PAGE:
For the remaining linear CpG sites, we also apply a “weak” criterion for nonlinearity. That is, if the determination coefficient of nonlinear fits (\({R_{pow}}^2\) or \({R_{exp}}^2\)) lies within \(\pm 5\%\) of the determination coefficient of linear fit, \({R_{linear}}^2\). Such probes, for which both linear and nonlinear fits are equally suitable, make the majority of aDMPs.

The methylgometh function implemented in the methylGSA R package31 was used to calculate the enrichment of gene ontology terms in the selected lists of aVMPs, deterministic, stochastic and nonlinear probes. GO terms with an adjusted p value \(< 0.01\) were retained as significant.


Identification of probes having age-associated methylation variability changes

To identify CpG probes that display age-associated methylation variability changes (age-associated variably methylated positions, aVMPs) we considered GSE87571 and SATSA Infinium 450k datasets, analyzing males and females separately. The choice of aVMPs is based on the construction of linear regression models for the dependence of the methylation variability, \(\sigma ^2\), on age. First of all, we tested the age-dependence variability in GSE87571 dataset with the null-hypothesis rejection p value 0.001. The resulting number of selected aVMPs was 37,379 for males and 30,420 for females. Among them we selected a subset that manifests age-dependent variability according to longitudinal SATSA dataset (at p value 0.05, due to smaller age span of the dataset). In result, we obtained 9627 aVMPs for males and 2110 aVMPs for females (Supplementary File S1). Gene ontology (GO) analysis showed that both males and females aVMPs enrich ontologies related to development and ion transport (Supplementary File S2), as previously reported21. Interestingly, the number of aVMPs is noticeably greater for males, suggesting that methylation variability could be sex-specific.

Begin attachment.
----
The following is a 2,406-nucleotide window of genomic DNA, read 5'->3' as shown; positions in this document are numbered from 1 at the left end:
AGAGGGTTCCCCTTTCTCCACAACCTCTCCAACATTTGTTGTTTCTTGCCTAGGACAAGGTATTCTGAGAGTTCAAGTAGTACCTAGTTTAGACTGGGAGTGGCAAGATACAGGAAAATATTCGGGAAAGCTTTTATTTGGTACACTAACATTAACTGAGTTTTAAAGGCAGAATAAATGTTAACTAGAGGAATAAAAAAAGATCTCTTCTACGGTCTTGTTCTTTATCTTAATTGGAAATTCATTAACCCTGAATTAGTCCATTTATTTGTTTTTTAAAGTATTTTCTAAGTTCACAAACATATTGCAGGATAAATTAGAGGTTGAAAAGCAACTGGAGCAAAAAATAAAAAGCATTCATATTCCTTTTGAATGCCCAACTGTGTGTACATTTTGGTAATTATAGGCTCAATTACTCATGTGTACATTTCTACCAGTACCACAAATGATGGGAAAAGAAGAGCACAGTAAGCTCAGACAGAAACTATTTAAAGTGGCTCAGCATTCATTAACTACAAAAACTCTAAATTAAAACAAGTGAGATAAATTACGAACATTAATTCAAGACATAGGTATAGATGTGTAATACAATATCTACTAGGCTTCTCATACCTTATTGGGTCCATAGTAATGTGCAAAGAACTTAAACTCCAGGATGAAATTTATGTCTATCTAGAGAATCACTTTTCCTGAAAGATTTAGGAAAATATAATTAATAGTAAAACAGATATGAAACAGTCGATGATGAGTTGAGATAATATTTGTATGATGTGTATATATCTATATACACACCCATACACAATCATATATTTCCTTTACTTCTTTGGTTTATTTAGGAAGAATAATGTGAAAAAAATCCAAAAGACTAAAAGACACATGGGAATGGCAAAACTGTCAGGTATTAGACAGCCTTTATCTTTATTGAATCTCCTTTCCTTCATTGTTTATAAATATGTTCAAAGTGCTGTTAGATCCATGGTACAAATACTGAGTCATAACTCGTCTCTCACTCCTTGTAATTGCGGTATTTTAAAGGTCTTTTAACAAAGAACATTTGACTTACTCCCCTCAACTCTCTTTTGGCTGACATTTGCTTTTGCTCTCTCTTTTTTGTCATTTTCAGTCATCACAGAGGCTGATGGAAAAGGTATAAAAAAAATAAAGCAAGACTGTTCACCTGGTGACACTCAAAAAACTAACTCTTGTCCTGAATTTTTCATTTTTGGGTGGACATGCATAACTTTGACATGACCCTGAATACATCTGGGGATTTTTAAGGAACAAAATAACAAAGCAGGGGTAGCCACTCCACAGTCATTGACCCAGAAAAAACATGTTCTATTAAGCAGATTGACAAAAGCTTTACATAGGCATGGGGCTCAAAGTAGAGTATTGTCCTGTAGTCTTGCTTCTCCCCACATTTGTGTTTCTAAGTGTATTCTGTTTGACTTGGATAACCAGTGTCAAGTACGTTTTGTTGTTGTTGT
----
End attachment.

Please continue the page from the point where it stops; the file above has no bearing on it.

We applied Fisher exact test to explore whether these aVMPs are enriched in specific genomic regions. It has turned out that the selected aVMPs probes show significant enrichment of CpG islands, north and south shores (p values 6.48e−175, 1.79e−92, 6.1e−41 respectively) for males, while for females enrichment is restricted to north and south shores only (p values 1.98e−68, 1.81e−38), see Fig. 2a. As for the part of the genome, aVMPs probes are significantly enriched in the 1stExon and TSS1500 (p value 1.18e−05, 2.62e−24) for males and TSS1500 (p value 5.76e−14) for females, see Fig. 2b. Also these sites are significantly enriched in the enhancer region with p values 2.45e−08, 1.89e−08 for males and females, respectively.

We obtain qualitatively the same results for the residuals of methylation values obtained by regressing out the dependence of beta values on blood cells counts. In terms of numbers, 5692 aVMPs for males and 2077 aVMPs for females were identified (Supplementary File S3). These probes are significantly enriched in CpG islands, north and south shores (p values 1.14e−03, 3.96e−88, 5.36e−46), TSS1500 (p value 1.33e−26), enhancer region (p value 1.42e−14) for males and for north and south shores (p values 3.1e−58, 1.7e−41), TSS1500 (p value 5.69e−09), enhancer region (p value 7.16e−14) for females.

We compared the lists of CpGs obtained for beta values and residuals. The number of overlapping probes is 4100 for males and 1356 for females. Intersecting probes are marked with ‘X’ in the corresponding Supplementary Files S1, S3.

Figure 2
figure 2

Enrichment (odds ratio) of genomic localizations for aVMPs calculated for males (blue) and females (red): (a) enrichment of genomic regions, (b) enrichment of genome parts.